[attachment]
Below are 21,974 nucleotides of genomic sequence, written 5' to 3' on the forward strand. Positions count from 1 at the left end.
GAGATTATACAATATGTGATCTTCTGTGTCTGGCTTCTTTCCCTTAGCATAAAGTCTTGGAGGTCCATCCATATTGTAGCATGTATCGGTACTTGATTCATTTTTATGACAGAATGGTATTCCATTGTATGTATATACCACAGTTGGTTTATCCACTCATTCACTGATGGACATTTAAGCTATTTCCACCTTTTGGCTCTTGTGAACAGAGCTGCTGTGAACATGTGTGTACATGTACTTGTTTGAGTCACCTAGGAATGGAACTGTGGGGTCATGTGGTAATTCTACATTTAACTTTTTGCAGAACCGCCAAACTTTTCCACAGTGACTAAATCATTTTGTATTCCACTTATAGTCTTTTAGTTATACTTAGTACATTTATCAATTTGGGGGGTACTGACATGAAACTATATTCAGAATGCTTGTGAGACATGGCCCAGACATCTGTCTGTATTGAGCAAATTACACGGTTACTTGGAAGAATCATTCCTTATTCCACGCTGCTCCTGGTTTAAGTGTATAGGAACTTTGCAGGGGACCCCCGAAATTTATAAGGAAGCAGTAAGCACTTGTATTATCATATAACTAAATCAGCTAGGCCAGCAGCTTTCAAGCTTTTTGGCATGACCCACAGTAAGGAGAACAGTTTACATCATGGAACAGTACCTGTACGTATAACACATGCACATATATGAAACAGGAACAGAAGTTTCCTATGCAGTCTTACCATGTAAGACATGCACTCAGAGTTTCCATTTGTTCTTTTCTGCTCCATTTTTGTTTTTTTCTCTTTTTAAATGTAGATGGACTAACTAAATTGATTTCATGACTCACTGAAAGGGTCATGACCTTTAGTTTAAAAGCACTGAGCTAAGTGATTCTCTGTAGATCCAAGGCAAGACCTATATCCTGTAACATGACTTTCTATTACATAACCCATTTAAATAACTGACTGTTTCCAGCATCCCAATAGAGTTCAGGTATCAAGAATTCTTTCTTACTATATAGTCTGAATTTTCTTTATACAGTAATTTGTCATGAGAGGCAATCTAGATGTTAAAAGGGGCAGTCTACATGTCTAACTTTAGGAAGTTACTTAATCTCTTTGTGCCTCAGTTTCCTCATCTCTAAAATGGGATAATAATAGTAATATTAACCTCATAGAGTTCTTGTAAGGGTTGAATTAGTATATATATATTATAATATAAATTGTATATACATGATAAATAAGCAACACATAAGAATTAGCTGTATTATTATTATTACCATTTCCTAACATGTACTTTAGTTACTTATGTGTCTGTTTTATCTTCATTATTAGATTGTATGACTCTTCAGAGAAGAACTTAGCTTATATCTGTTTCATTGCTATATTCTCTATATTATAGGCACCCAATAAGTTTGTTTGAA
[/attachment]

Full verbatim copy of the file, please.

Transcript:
Below are 21,974 nucleotides of genomic sequence, written 5' to 3' on the forward strand. Positions count from 1 at the left end.
GAGATTATACAATATGTGATCTTCTGTGTCTGGCTTCTTTCCCTTAGCATAAAGTCTTGGAGGTCCATCCATATTGTAGCATGTATCGGTACTTGATTCATTTTTATGACAGAATGGTATTCCATTGTATGTATATACCACAGTTGGTTTATCCACTCATTCACTGATGGACATTTAAGCTATTTCCACCTTTTGGCTCTTGTGAACAGAGCTGCTGTGAACATGTGTGTACATGTACTTGTTTGAGTCACCTAGGAATGGAACTGTGGGGTCATGTGGTAATTCTACATTTAACTTTTTGCAGAACCGCCAAACTTTTCCACAGTGACTAAATCATTTTGTATTCCACTTATAGTCTTTTAGTTATACTTAGTACATTTATCAATTTGGGGGGTACTGACATGAAACTATATTCAGAATGCTTGTGAGACATGGCCCAGACATCTGTCTGTATTGAGCAAATTACACGGTTACTTGGAAGAATCATTCCTTATTCCACGCTGCTCCTGGTTTAAGTGTATAGGAACTTTGCAGGGGACCCCCGAAATTTATAAGGAAGCAGTAAGCACTTGTATTATCATATAACTAAATCAGCTAGGCCAGCAGCTTTCAAGCTTTTTGGCATGACCCACAGTAAGGAGAACAGTTTACATCATGGAACAGTACCTGTACGTATAACACATGCACATATATGAAACAGGAACAGAAGTTTCCTATGCAGTCTTACCATGTAAGACATGCACTCAGAGTTTCCATTTGTTCTTTTCTGCTCCATTTTTGTTTTTTTCTCTTTTTAAATGTAGATGGACTAACTAAATTGATTTCATGACTCACTGAAAGGGTCATGACCTTTAGTTTAAAAGCACTGAGCTAAGTGATTCTCTGTAGATCCAAGGCAAGACCTATATCCTGTAACATGACTTTCTATTACATAACCCATTTAAATAACTGACTGTTTCCAGCATCCCAATAGAGTTCAGGTATCAAGAATTCTTTCTTACTATATAGTCTGAATTTTCTTTATACAGTAATTTGTCATGAGAGGCAATCTAGATGTTAAAAGGGGCAGTCTACATGTCTAACTTTAGGAAGTTACTTAATCTCTTTGTGCCTCAGTTTCCTCATCTCTAAAATGGGATAATAATAGTAATATTAACCTCATAGAGTTCTTGTAAGGGTTGAATTAGTATATATATATTATAATATAAATTGTATATACATGATAAATAAGCAACACATAAGAATTAGCTGTATTATTATTATTACCATTTCCTAACATGTACTTTAGTTACTTATGTGTCTGTTTTATCTTCATTATTAGATTGTATGACTCTTCAGAGAAGAACTTAGCTTATATCTGTTTCATTGCTATATTCTCTATATTATAGGCACCCAATAAGTTTGTTTGAA